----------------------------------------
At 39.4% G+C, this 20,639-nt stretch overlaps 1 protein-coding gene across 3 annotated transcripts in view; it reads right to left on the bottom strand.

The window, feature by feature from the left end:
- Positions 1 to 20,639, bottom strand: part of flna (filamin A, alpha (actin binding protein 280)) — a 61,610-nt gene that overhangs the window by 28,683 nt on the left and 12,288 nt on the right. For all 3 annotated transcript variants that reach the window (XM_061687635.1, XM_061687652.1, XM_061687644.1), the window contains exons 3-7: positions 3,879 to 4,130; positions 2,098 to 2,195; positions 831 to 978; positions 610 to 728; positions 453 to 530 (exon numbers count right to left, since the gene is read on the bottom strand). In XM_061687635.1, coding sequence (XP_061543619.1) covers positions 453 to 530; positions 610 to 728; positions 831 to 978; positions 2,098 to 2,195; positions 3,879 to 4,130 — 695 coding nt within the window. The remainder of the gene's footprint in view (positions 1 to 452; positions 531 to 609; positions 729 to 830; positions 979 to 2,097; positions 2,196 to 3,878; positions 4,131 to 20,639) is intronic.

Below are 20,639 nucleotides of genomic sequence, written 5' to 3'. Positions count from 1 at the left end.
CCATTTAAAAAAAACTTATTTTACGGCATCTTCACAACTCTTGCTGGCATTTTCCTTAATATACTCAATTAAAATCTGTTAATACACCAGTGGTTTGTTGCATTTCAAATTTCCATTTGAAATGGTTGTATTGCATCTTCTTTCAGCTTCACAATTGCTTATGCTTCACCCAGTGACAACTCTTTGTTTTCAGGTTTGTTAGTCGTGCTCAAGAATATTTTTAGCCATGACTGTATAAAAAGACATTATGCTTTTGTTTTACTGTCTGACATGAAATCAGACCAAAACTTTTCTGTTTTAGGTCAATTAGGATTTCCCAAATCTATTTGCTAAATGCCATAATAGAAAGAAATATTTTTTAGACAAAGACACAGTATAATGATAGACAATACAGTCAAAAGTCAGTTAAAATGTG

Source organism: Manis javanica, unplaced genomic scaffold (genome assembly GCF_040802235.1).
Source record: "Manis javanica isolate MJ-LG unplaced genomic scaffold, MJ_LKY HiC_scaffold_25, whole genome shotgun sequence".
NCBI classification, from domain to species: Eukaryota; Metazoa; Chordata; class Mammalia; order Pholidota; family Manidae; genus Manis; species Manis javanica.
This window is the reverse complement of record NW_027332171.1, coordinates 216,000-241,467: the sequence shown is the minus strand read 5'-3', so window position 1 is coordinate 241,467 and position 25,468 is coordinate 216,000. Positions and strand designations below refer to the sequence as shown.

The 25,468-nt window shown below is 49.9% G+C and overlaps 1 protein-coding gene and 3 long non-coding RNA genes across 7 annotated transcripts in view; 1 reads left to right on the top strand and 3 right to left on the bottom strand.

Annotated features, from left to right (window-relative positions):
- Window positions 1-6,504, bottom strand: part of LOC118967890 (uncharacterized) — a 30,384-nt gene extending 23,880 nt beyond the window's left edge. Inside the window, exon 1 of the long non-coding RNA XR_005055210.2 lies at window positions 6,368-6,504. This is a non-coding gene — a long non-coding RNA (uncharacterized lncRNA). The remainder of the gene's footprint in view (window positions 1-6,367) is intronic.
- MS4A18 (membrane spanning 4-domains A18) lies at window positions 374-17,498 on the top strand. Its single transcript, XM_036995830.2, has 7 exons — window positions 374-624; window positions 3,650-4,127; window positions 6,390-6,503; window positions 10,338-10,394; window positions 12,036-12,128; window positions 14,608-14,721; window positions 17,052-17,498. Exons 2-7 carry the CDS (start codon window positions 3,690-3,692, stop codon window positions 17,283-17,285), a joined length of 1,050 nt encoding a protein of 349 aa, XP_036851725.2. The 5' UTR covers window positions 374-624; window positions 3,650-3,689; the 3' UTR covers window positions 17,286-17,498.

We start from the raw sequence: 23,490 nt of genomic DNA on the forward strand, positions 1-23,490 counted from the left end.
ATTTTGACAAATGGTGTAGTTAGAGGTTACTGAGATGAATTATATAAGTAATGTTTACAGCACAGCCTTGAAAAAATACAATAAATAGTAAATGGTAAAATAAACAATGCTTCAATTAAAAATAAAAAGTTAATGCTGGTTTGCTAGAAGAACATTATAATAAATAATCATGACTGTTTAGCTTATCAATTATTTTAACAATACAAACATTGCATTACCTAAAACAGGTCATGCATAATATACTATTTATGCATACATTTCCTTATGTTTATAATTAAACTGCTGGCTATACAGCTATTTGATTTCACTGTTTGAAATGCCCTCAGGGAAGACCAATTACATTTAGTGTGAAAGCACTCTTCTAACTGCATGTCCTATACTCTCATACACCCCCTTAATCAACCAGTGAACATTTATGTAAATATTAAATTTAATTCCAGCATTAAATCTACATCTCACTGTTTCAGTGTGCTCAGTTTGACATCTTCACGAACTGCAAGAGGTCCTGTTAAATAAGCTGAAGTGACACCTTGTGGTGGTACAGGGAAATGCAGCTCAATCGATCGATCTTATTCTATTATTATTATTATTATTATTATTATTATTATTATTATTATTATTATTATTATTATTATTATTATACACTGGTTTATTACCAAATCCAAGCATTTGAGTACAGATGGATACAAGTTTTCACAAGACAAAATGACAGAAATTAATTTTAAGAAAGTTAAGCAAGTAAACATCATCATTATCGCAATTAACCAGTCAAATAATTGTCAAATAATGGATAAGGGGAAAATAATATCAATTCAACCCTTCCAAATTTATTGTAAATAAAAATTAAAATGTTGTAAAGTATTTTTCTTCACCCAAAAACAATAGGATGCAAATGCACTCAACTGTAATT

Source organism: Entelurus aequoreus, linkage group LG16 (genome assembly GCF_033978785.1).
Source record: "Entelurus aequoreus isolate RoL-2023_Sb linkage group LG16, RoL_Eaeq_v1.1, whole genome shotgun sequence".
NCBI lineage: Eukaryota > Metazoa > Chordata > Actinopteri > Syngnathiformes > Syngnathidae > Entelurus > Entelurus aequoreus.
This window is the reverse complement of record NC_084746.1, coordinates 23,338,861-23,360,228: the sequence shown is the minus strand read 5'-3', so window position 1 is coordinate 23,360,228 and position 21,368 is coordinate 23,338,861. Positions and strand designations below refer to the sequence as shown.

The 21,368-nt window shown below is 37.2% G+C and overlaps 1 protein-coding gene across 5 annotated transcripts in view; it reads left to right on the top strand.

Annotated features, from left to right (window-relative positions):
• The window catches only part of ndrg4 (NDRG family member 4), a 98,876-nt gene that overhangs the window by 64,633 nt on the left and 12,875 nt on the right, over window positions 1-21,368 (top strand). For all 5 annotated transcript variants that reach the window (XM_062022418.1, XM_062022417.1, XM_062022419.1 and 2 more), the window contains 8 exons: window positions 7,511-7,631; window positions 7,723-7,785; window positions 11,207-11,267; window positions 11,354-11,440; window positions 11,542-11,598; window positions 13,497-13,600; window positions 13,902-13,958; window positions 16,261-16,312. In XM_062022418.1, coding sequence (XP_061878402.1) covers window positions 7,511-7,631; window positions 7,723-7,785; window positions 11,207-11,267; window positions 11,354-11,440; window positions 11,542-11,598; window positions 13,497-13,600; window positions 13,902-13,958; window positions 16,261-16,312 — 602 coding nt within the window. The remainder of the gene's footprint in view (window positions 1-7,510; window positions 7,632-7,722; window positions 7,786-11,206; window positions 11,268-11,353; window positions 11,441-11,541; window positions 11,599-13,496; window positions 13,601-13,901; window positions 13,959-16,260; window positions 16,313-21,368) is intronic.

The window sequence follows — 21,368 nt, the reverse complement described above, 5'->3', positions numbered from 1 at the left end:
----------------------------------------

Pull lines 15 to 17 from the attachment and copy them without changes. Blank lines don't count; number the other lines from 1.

ATTTTGACAAATGGTGTAGTTAGAGGTTACTGAGATGAATTATATAAGTAATGTTTACAGCACAGCCTTGAAAAAATACAATAAATAGTAAATGGTAAAATAAACAATGCTTCAATTAAAAATAAAAAGTTAATGCTGGTTTGCTAGAAGAACATTATAATAAATAATCATGACTGTTTAGCTTATCAATTATTTTAACAATACAAACATTGCATTACCTAAAACAGGTCATGCATAATATACTATTTATGCATACATTTCCTTATGTTTATAATTAAACTGCTGGCTATACAGCTATTTGATTTCACTGTTTGAAATGCCCTCAGGGAAGACCAATTACATTTAGTGTGAAAGCACTCTTCTAACTGCATGTCCTATACTCTCATACACCCCCTTAATCAACCAGTGAACATTTATGTAAATATTAAATTTAATTCCAGCATTAAATCTACATCTCACTGTTTCAGTGTGCTCAGTTTGACATCTTCACGAACTGCAAGAGGTCCTGTTAAATAAGCTGAAGTGACACCTTGTGGTGGTACAGGGAAATGCAGCTCAATCGATCGATCTTATTCTATTATTATTATTATTATTATTATTATTATTATTATTATTATTATTATTATTATTATTATTATTATACACTGGTTTATTACCAAATCCAAGCATTTGAGTACAGATGGATACAAGTTTTCACAAGACAAAATGACAGAAATTAATTTTAAGAAAGTTAAGCAAGTAAACATCATCATTATCGCAATTAACCAGTCAAATAATTGTCAAATAATGGATAAGGGGAAAATAATATCAATTCAACCCTTCCAAATTTATTGTAAATAAAAATTAAAATGTTGTAAAGTATTTTTCTTCACCCAAAAACAATAGGATGCAAATGCACTCAACTGTAATT

Source organism: Entelurus aequoreus, linkage group LG16 (genome assembly GCF_033978785.1).
Source record: "Entelurus aequoreus isolate RoL-2023_Sb linkage group LG16, RoL_Eaeq_v1.1, whole genome shotgun sequence".